The Village Voice 23 Apr 1970English

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I don’t know where the dancers in Alvin Ailey’s American Dance Theater get their energy. No matter how tired or dispirited or under par they may be, they always burst onto the stage like a pride of lean lions that haven’t been thrown a Christian in God knows how long. They run with the movement -fierce, but with the ease that comes from sureness of one’s own power. They rarely just execute choreography; they deliver it to the audience gift-wrapped.

They’re all in fine form over at the Brooklyn Academy right now. Judith Jamison, Consuelo Atlas, Michele Murray, Linda Kent, Renée Rose, Sylvia Waters, Dudley Williams. Kelvin Rotardier - the ones we know and love - are there. The batch of newcomers includes John Parks, whose long, almost fragile, arms and legs and angular face help make him a fine Daedalus in Lucas Hoving’s Icarus. Best of all, Miguel Godreau bas rejoined the company. He’s one hell of a dancer – small and strong, but not at all stocky the way some short dancers are. He often projects a slightly sinister mischievousness. As Icarus, the set of his head and other small emphases subtly flaw the character’s innocence with a touch of greed. Interesting, I thought.

The company’s repertory includes works by quite a few different choreographers. Now Ailey himself has made a new work called Streams, and I think its one of the best best he’s done recently. The music, by Miloslav Kabelac, a 20th century Polish composer, sounds a little like some of Hovhaness’s Orient-influenced fantasies. Ailey picks up this quality in a series of quiet deliberate processionals, skating steps with the other leg raised behind in attitudes reminiscent of Cambodian or Thai dancing. Interspersed solos and duets are built around contrasting moods or dynamics. A very formal sort of piece.

Ailey has always been an extremely stylish choreographer. Two of his most prominent characteristics interest me, because they are a source of great pleasure, but also of annoyance. One is his heavy reliance on unison dancing, and unison dancing set evenly and symmetrically into the stage space. It is one of the secrets of the beauty of Revelations; in that dance, the clean-edged patterns have the stylish charm of primitive paintings. And unison work, of course, gives a phrase of movement tremendous power and emphasis; the dancers temporarily surrender their individual feelings to project an image of dancing beyond what any one of them could express. Too much unison seems boring and even bothersome to me these days, however, and it can easily look crass as well as hokey. For me, therefore, the finale of Streams leaves an unpleasant taste - a sock-it-to-‘em Broadway chorus that shamelessly wraps up the dance and bats it across the pit to make the crowd howl.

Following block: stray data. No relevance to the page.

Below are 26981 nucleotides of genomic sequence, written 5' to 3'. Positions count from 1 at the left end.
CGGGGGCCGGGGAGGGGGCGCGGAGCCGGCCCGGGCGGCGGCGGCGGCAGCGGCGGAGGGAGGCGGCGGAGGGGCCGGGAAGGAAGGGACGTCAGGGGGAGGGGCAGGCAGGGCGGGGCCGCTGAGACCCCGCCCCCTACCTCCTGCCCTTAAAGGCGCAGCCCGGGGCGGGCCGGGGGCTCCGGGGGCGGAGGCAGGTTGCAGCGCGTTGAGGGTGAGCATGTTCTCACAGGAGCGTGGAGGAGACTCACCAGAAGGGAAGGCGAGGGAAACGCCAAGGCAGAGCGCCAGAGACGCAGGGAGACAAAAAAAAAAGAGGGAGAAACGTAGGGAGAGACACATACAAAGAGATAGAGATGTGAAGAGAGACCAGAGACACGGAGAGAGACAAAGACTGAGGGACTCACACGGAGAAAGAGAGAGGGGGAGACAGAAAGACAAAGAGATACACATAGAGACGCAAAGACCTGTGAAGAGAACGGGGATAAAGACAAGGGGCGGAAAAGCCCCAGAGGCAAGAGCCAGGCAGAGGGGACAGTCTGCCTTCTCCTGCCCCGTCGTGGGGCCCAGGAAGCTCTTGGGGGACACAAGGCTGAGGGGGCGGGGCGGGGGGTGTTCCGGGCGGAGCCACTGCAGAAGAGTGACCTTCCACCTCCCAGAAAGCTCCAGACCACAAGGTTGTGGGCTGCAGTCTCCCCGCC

The other thing Ailey does that can be good or bad depending on context has to do with rhythm. He seizes on the pulse of the music and drives it along in rich, spacious movement. It keeps you on the edge of your seat. But every now and then you wish he’d use a little stillness for contrast, or be a little more strange with rhythm.

Streams has some other lovely sections in addition to the expansive opening procession. There’s a wonderful solo for Consuelo Atlas; it’s meditative, but with some surprising angles and twists to it. There’s also a beautiful slow twining and touching section for pairs of dancers (no unison either) that fills the stage with a soft, unhasty sensuality.

Some sections may have been less exciting from a choreographic point of view. But even when Ailey isn’t doing his best choreography, he always creates dancing - that is, he makes something that the dancers can tear away with, delighting you by their spirit and beauty.